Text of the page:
Besides, the overall evaluation of the bullying issue would lack the accuracy of distinguishing relational bullying from relational bullying. Thus, the gender aspect of the analysis would lack adequate assessment since the bullying implications on males and females manifest differently.

Moreover, the inquiry facilitates the provision of general information regarding suicidality but it does not consider the unique behaviors like suicide attempts, isolation, depression, and self-injury.

Ethical Considerations

Several ethical considerations are equally important to ensure the upholding of the moral aspects of conducting a systematic study. Therefore, issues like confidentiality, trustworthiness, beneficence, respect, informed consent, and justice require observation to secure an ethical approach to the study (Bauman et al., 2013).

Confidentiality

Legal provisions stipulate that the information acquired from human subjects should be handled with confidentiality. This aspect implies that the information should only be accessible to the relevant individuals or parties associated with the issue at hand for purposes of examination and evaluation (Hennink et al., 2010). However, a court of law may renounce the confidentiality aspect resulting in a compromise of the ethical consideration due to specific and valid reasons. For instance, the information regarding a human subject that is likely to engage in suicide could be disclosed to the parent and clinician for intervention purposes.

Trustworthiness

Approval of all the researchers and respondents is a matter of significance to the study since it safeguards honesty, fidelity, and reliability. Thus, before the commencement of the research, approval from the relevant review bodies would be prioritized to ensure trustworthiness of the research endeavor (Amitai & Apter, 2012). Besides, the respondents would be educated about the purpose of the study and the assurance that their confidentiality would be fostered.

Informed consent

The medical code of conduct expects all researchers to secure informed consent from the stakeholders before engaging them in the research (Espelage & Holt, 2013). In this case, the participants should not be engaged in the study coercively. Since the minors in the study do not have the capability of engaging in binding agreements with the researcher, their consent might be disregarded. Additionally, challenges in securing the response of parents pertaining issues involving their children’s bullying conduct might limit the study.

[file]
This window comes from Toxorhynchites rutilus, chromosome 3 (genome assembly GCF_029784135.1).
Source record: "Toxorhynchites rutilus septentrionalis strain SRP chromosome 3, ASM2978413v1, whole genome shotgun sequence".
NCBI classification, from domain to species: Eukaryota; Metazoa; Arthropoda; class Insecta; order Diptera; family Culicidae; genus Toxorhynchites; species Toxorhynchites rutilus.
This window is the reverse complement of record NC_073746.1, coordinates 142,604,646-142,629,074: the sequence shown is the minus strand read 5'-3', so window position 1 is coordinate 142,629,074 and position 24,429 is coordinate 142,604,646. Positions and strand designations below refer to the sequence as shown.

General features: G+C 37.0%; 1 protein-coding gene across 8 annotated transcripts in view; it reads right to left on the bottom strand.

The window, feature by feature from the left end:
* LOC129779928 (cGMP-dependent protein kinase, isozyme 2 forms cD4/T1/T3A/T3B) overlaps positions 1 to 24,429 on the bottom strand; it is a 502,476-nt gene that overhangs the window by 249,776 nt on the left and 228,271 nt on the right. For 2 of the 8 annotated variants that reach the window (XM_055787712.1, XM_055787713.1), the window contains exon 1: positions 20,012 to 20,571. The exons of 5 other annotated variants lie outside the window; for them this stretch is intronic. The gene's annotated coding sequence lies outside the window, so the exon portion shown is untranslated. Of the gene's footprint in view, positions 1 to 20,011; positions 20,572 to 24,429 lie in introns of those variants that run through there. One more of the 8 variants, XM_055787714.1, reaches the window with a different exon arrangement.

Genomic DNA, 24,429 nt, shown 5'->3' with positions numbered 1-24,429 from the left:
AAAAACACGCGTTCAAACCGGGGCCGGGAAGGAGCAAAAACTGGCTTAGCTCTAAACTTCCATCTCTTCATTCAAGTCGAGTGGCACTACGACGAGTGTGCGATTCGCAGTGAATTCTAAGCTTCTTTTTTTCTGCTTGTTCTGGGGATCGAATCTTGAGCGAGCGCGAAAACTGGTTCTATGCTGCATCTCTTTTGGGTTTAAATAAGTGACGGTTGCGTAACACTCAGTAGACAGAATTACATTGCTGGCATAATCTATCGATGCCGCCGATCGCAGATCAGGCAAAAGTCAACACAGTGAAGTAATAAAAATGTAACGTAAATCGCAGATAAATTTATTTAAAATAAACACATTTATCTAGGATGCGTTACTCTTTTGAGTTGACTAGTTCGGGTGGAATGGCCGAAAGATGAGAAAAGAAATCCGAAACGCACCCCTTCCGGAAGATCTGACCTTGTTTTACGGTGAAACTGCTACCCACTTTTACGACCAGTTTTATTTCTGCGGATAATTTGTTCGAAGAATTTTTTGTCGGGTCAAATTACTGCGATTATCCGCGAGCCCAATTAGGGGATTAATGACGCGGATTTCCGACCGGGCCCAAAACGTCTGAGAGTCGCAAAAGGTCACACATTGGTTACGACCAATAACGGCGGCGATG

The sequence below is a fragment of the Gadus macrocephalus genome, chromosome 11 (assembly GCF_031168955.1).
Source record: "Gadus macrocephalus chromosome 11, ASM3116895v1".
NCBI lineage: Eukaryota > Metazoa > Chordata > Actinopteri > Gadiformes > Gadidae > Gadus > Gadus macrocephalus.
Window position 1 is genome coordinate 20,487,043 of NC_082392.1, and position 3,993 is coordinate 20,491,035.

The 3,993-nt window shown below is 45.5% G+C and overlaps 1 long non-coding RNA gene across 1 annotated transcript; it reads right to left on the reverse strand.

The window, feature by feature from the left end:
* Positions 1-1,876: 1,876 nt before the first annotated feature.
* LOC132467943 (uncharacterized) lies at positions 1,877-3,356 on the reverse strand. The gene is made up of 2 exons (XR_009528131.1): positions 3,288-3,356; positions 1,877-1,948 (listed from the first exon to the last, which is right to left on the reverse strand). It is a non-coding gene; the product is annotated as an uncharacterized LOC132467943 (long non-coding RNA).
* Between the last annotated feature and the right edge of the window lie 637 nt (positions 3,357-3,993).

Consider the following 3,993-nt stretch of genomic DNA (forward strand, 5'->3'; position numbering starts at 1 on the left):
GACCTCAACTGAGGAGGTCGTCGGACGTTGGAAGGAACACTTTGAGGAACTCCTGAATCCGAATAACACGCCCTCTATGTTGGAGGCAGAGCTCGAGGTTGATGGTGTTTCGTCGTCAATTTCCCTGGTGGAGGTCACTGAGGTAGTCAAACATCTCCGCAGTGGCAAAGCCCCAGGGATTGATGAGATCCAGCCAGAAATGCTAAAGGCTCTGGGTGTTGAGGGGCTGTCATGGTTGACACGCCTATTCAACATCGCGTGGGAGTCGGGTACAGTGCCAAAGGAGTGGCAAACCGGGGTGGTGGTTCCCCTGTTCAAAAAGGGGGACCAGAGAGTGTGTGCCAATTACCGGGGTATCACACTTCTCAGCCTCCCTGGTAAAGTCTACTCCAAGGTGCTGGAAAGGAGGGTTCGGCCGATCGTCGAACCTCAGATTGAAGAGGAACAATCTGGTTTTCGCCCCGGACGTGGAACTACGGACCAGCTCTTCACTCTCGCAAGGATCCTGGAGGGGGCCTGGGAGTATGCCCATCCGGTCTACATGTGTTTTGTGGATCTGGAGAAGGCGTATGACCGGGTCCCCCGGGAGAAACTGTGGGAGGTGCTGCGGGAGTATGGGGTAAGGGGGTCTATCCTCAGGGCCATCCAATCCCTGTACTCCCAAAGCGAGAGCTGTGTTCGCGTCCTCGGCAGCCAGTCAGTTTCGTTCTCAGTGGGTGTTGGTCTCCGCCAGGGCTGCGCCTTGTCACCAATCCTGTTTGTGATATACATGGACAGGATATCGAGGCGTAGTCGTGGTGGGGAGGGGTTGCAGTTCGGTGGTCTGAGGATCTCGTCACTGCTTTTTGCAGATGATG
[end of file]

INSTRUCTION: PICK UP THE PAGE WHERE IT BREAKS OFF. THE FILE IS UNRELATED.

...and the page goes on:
References

Amitai, M., & Apter, A. (2012). Social aspects of suicidal behavior and prevention in early life: A review. International Journal of Environmental Research and Public Health, 9(2), 985-994.

Bauman, S., Toomey, R., & Walker, J. (2013). Associations among bullying, cyberbullying, and suicide in high school students. Journal of Adolescence, 36(2), 351-350.

Borowsky, I., Taliaferro, L., & McMorris, B. (2013). Suicidal thinking and behavior among youth involved in verbal and social bullying: Risk and protective factors. Journal of Adolescent Health, 53(1), 4-12.

Copeland, W., Wolke, D., Angold, A., & Costello, J. (2013). Adult psychiatric outcomes of bullying and being bullied by peers in childhood and adolescence. JAMA Psychiatry, 70(4), 419-426.

Espelage, D., & Holt, M. (2013). Suicidal ideation and school bullying experiences after controlling for depression and delinquency. Journal of Adolescent Health, 53(1), 27-31.

Hennink, M., Hutter, I., & Bailey, A. (2010). Qualitative research methods. Thousand Oaks, CA: Sage.

Hepburn, L., Azrael, D., Molnar, B., & Miller, M. (2012). Bullying and suicidal behaviors among urban high school youth. Journal of Adolescence Health, 51(1), 93–5.

Klomek, A., Kleinman, M., Altschuler, E., Marrocco, F., Amakawa, L., & Gould, M. (2013). Suicidal adolescents’ experiences with bullying perpetration and victimization during high school as risk factors for later depression and suicidality. Journal of Adolescent Health, 53(1), 37-42.

Levasseur, M., Kelvin, E., & Grosskopf, N. (2013). Intersecting identities and the association between bullying and suicide attempt among New York City youths: results from the 2009 New York City youth risk behavior survey. American Journal of Public Health, 103(6), 1082–109.

Meurer, W., Frederiksen, M., Majersik, J., Zhang, L., Sandretto, A., & Scott, P. (2007). Qualitative data collection and analysis methods: the INSTINCT trial. Academic Emergency Medicine, 14(11), 1064-1071.

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IvyPanda. 2020. "Childhood Bullying and Adulthood Suicide Connection." June 30, 2020. https://ivypanda.com/essays/childhood-bullying-and-adulthood-suicide-connection/.

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IvyPanda. (2020) 'Childhood Bullying and Adulthood Suicide Connection'. 30 June.